PROPERTIES CONSIDERED WHEN SELECTING MATERIALS
Fabricability is a measure of the ease with which a material can be worked and made into
desirable shapes and forms. Many components of a nuclear reactor have very complicated
shapes and forms and require very close tolerances.
Therefore, fabricability is an
important consideration in the manufacturing of these components.
Good heat transfer properties are desirable from the fuel boundary to the coolant in order
that the heat produced will be efficiently transferred.
For a constant amount of heat transfer, a degraded heat transfer characteristic requires
higher fuel temperature, which is not desirable.
Therefore, desirable heat transfer
properties in the selection of reactor materials, especially those used as core cladding and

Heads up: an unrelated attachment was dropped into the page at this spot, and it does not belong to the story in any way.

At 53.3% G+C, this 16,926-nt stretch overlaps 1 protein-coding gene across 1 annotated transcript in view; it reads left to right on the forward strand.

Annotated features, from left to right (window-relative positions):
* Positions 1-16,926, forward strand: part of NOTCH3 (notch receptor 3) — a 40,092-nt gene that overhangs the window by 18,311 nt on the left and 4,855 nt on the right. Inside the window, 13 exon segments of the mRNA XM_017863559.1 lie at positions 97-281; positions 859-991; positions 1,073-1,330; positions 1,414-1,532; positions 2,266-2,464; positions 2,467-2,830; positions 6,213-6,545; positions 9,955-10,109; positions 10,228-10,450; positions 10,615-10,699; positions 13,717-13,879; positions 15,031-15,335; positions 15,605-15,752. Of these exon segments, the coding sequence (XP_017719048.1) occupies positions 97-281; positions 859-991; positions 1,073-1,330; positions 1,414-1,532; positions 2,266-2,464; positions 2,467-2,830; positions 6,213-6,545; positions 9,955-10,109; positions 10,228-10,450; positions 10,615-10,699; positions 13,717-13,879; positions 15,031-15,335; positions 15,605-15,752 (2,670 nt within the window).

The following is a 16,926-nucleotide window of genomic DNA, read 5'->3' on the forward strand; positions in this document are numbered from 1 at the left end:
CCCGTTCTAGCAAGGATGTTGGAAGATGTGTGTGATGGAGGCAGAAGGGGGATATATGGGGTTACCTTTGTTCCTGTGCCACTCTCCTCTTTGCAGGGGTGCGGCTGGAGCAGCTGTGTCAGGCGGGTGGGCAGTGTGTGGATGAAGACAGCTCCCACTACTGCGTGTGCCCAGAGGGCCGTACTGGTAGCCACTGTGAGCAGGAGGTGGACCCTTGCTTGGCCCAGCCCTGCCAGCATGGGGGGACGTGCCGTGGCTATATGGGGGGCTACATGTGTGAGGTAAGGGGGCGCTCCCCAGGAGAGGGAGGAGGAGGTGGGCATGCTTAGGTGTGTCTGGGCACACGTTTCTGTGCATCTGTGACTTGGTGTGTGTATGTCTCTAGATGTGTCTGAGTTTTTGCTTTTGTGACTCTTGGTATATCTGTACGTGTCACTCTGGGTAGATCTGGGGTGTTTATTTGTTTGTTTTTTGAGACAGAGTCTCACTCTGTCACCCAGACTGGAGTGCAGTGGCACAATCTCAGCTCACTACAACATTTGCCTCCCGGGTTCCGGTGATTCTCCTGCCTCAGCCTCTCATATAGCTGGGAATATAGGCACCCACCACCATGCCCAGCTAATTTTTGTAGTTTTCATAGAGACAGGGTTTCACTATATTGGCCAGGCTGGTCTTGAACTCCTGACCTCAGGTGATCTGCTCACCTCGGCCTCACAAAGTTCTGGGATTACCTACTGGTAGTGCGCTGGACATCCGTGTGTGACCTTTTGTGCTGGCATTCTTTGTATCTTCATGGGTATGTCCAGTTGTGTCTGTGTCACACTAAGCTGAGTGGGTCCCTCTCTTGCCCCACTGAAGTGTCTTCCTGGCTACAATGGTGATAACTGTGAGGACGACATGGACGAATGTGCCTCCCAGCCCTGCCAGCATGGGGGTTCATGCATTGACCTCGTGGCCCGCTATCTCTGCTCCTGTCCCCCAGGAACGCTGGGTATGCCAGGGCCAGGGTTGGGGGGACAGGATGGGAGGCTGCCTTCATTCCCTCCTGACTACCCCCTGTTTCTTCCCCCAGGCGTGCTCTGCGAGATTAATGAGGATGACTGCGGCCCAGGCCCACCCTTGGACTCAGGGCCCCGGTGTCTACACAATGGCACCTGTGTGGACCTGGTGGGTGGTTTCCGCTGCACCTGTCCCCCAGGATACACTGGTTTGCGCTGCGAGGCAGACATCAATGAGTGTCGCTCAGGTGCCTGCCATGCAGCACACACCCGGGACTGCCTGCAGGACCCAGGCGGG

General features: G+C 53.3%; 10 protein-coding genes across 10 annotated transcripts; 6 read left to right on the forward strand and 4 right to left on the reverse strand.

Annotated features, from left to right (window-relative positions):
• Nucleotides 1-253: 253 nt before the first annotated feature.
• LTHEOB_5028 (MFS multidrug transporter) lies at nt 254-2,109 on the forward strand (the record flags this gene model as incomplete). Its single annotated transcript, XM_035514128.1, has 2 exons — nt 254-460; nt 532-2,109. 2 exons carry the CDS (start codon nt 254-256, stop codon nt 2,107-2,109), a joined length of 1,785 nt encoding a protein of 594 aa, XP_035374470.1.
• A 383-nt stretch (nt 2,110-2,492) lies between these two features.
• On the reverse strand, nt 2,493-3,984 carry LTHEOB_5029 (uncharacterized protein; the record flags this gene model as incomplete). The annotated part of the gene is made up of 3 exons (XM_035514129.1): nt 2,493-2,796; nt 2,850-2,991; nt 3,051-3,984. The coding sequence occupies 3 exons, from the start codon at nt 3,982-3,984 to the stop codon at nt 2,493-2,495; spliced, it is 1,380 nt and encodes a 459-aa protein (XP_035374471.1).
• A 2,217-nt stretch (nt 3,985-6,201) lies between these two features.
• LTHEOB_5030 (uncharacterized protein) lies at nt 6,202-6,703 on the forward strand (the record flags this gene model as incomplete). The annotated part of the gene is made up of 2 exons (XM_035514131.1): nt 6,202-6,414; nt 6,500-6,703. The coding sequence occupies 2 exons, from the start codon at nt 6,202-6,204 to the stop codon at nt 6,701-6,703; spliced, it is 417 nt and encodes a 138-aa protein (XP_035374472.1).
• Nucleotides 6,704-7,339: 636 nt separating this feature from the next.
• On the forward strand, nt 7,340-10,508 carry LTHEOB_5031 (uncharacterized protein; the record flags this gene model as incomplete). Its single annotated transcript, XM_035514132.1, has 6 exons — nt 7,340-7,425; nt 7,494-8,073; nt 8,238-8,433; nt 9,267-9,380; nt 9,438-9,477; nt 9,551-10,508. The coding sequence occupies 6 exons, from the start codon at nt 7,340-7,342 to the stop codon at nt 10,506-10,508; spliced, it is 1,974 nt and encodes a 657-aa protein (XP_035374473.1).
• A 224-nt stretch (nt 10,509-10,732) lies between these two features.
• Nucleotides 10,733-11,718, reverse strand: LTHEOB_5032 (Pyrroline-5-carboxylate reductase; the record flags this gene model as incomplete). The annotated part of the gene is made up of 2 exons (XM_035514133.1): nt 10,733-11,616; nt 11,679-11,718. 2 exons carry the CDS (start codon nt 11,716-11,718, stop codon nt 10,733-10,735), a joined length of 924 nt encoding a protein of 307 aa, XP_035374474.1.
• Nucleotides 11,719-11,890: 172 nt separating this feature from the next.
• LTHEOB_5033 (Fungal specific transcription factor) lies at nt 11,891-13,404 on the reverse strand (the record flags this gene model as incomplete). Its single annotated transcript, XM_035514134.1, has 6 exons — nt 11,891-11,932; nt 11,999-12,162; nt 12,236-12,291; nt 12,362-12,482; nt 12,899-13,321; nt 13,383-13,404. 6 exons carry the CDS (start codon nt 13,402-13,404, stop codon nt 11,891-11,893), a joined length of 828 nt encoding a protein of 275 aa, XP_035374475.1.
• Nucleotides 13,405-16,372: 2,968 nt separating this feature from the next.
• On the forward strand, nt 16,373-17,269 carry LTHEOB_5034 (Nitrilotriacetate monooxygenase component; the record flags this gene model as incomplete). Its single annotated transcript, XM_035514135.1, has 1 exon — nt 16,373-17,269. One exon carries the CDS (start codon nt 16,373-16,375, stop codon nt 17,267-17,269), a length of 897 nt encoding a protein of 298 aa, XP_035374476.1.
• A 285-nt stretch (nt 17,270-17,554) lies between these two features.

heat exchanger tubes, are a major consideration.
Capital costs for building a typical nuclear facility can be millions of dollars. A major
portion of the cost is for plant material; therefore, cost is an important factor in the
selection of plant materials.
Preventing release of radioactive fission products is a major concern in the design,
construction, and operation of a nuclear plant. Therefore, mechanical strength plays an
important role in selecting reactor materials. High mechanical strength is desirable because
of its possible degradation due to radiation damage and the need to contain the radioactive
liquids and fuel.